If Yvon Charest has his way, the mouthful that is Industrial Alliance Insurance and Financial Services Inc. will soon be tripping off the tongues of financial advisers from coast to coast.
In December, the Quebec City financial services firm snapped up Clarington Corp., securing a toehold in English Canada's mutual fund industry. Now, the Industrial Alliance group is readying itself for a pitched battle for the hearts and minds of the financial advice community.
"What we have to make sure all the time is that our product offering, our relations with distributors, are always at the top," Mr. Charest, president and chief executive officer, said in an interview.
Access to the 12,000 advisers that do business with Clarington was the driver behind Industrial Alliance's $222-million offer for the Toronto fund company. The deal bested a $218.3-million competing bid from CI Financial Inc. The two cash offers did not include about $59-million in Clarington debt.
It was a bitter fight last fall for Clarington, manager of $4.4-billion in funds. Industrial Alliance had the support of management and claimed its offer was the best option for investors. Feisty CI Financial pledged to cut Clarington's fees and maintained its hostile bid was in the interests of unitholders.
A frustrated CI Financial threw in the towel, and it's a good thing for Industrial Alliance -- the deal may be small in the fund business but is nevertheless key to the Quebec firm's strategic future. The lines between insurance and financial advice are blurring; it's estimated that about 60 per cent of fund brokers sell insurance, too. Industrial Alliance's core insurance operations have built a strong presence in the segregated fund business, but had little to offer when it came to mutual funds.
Industry trends were worrying, too. Over the next 10 years, the insurance market is expected to grow by about 7 to 8 per cent annually; in contrast, the wealth management industry is forecast to grow 10 to 12 per cent each year.
Strong investment performance and distribution networks have made Industrial Alliance Canada's fourth-largest segregated funds company, Mr. Charest said. That same formula, he believes, will mean success in the consolidating, intensely competitive mutual fund business.
"When you look at who could be successful in Canada . . . it is the financial institution, either a bank or an insurance company, that has [fund] manufacturing capability and that has evolved and grown through network channels. That is exactly what we are developing," he said.
Banks can be boastful
The big banks have been dominating industry sales in recent years -- and now they can brag about performance, too.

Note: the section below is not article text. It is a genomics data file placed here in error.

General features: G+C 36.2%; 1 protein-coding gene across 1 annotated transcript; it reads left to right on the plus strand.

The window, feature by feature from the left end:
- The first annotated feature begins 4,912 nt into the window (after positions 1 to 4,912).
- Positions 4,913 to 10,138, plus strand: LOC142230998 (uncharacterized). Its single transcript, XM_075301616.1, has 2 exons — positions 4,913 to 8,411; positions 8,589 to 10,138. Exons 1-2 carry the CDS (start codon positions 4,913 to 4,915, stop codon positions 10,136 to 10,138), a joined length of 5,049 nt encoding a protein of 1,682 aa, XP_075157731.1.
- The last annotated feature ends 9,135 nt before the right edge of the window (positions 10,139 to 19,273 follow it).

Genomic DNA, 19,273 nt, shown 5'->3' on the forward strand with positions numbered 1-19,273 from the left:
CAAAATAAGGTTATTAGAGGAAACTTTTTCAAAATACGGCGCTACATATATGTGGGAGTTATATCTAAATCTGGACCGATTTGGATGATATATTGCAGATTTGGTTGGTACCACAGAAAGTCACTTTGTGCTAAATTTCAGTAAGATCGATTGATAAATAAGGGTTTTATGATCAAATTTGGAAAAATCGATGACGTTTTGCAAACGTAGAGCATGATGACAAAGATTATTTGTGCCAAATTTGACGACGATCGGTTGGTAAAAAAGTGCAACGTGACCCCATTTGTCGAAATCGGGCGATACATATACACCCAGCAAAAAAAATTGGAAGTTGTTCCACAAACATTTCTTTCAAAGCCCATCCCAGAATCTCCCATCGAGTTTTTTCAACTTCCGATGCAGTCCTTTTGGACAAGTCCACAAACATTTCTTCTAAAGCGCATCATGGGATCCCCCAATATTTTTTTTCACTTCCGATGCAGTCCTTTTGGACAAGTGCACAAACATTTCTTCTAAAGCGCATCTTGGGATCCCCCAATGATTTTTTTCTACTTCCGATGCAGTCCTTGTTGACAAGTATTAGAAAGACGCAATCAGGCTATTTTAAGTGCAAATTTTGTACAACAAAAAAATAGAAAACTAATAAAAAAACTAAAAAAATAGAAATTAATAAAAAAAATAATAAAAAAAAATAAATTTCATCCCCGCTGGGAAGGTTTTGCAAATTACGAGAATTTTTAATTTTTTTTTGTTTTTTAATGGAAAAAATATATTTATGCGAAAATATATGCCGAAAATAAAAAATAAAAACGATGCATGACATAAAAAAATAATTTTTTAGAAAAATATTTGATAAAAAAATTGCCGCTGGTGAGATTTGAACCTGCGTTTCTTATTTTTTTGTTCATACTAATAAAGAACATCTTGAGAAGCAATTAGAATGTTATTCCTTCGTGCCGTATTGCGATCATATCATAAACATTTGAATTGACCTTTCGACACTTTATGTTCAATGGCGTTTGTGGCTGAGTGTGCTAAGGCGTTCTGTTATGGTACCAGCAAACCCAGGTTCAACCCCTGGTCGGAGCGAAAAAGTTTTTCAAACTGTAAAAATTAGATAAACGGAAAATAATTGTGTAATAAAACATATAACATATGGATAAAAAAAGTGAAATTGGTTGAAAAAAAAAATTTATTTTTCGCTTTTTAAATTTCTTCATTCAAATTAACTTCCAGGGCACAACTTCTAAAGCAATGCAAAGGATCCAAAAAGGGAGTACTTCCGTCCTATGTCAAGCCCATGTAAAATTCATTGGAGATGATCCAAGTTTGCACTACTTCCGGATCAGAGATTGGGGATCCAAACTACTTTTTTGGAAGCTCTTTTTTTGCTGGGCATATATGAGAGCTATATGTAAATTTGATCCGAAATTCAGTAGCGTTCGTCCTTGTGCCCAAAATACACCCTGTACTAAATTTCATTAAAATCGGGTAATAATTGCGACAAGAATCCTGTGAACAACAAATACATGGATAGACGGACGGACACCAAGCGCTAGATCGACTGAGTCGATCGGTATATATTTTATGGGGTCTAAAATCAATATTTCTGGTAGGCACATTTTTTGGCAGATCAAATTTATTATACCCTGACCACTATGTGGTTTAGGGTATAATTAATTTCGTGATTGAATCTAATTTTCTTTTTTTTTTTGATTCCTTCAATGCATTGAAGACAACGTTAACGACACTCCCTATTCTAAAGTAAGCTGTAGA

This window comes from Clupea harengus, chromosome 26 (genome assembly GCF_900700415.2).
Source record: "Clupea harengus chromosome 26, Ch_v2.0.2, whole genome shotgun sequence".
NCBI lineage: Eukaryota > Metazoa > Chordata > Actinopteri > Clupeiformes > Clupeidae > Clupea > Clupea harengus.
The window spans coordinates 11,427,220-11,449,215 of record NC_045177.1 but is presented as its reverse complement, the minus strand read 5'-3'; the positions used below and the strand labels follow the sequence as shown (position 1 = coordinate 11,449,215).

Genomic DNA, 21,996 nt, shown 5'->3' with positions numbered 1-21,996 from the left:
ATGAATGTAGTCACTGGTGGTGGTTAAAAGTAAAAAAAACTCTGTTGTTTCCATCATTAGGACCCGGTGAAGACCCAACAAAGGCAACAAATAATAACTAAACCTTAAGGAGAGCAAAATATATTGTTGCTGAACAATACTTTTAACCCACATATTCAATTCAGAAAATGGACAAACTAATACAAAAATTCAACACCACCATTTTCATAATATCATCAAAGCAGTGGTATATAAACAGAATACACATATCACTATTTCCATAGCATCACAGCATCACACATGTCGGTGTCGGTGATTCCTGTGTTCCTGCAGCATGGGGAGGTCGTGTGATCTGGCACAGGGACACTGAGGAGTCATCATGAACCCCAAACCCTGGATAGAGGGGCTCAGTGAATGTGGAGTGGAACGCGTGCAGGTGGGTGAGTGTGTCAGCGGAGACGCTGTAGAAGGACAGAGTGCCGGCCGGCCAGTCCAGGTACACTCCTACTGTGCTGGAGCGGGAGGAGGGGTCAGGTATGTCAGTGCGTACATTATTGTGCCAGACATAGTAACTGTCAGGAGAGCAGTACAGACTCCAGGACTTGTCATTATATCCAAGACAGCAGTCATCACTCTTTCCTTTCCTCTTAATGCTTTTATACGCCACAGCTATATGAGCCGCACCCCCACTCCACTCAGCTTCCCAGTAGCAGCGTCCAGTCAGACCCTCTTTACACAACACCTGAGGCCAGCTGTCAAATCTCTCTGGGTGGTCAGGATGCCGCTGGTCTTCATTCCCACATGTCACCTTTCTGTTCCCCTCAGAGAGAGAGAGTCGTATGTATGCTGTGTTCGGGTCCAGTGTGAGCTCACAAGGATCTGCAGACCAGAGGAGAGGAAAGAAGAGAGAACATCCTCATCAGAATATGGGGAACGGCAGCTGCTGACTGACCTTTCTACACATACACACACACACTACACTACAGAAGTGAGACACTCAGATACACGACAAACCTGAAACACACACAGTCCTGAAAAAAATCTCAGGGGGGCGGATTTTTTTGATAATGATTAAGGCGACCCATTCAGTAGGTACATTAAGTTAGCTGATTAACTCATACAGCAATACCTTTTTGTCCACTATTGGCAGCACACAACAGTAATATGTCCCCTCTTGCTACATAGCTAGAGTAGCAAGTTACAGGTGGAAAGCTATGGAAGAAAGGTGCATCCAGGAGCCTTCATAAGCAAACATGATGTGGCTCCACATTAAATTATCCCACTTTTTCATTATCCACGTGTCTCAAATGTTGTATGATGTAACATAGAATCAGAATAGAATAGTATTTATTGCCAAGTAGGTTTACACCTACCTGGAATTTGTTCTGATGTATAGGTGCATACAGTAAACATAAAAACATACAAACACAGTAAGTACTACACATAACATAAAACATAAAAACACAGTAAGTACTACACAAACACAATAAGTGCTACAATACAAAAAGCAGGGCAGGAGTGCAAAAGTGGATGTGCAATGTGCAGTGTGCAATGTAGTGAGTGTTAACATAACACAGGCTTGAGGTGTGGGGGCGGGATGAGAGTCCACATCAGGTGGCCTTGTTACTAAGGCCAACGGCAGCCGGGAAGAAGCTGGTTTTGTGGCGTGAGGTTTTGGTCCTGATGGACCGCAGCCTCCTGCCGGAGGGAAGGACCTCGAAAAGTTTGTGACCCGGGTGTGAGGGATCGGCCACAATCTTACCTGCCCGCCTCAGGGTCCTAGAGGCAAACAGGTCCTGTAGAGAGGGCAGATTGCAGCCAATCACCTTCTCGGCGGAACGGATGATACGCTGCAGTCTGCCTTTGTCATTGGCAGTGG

Seven of the top 10 performing fund companies in 2005 were bank or bank-owned firms, Morningstar Canada reports.
Investment research firm BMO Investments was No. 1, with 93.8 per cent of its funds in the first and second quartile of performance. That's up from 49.1 per cent in 2004 and a weak 29.6 per cent in 2003.
Dark horse Fidelity Investments Canada Ltd. was No. 2 on the list with 88.1 per cent of funds in the first and second quartile. The growth-focused manager is in the midst of an intense marketing campaign, reintroducing the brand to advisers and the public. Rounding out the top three is RBC Asset Management Inc., with 81.1 per cent of funds receiving top marks.
Brandes Investment Partners & Co. was at the other end of the spectrum with none of its family of 17 funds falling in the first or second quartile. In 2004, a heady 88.8 per cent of its funds made the grade and in 2003, 100 per cent of Brandes funds were in Morningstar's top two tiers. The value-driven investor has little exposure to the energy market.
Seamark forecast stormy
The outlook for Seamark Asset Management Ltd. went from bad to worse last week with news the financial services firm lost a key client and cut its dividend.
The largest investment manager east of Quebec City has seen a steady exodus of institutional clients over the past year, as its funds underperformed compared with competitors. Assets under management have slid to about $9.3-billion from $10.75-billion a year ago. SEI Investments Inc. of Pennsylvania is the latest firm to say goodbye, dropping Seamark as manager of $370-million held in two funds, the SEI Canadian Equity Fund and SEI Social Integrity Canadian Equity Fund.
Profit is declining, slipping to $2.9-million for the fourth quarter ended Dec. 31, compared with $3.3-million for the same three-month period in 2004. Seamark investors will feel the pinch too, as the company cut its quarterly dividend to 20 cents a share from 26 cents.
There is speculation that the dividend may shrink further if Seamark loses the business of Clarington Corp. In December, Clarington was acquired by Industrial Alliance group. The Quebec City company is reviewing all of Clarington's mandates, including about $3-billion overseen by Seamark.
John Aiken, analyst at National Bank Financial Inc., expects Seamark has one of two options: Rebuild the mutual fund business, or exit the retail trade and focus on the growth of its wrap and institutional accounts. In either scenario, Mr. Aiken expects Seamark will remain profitable but "the concern to investors is to both the timing and profitability level that each scenario implies," he said in a report.
© 2007 The Globe and Mail. All rights reserved.
Only GlobeinvestorGOLD combines the strength of powerful investing tools with the insight of The Globe and Mail.
Discover a wealth of investment information and and exclusive features.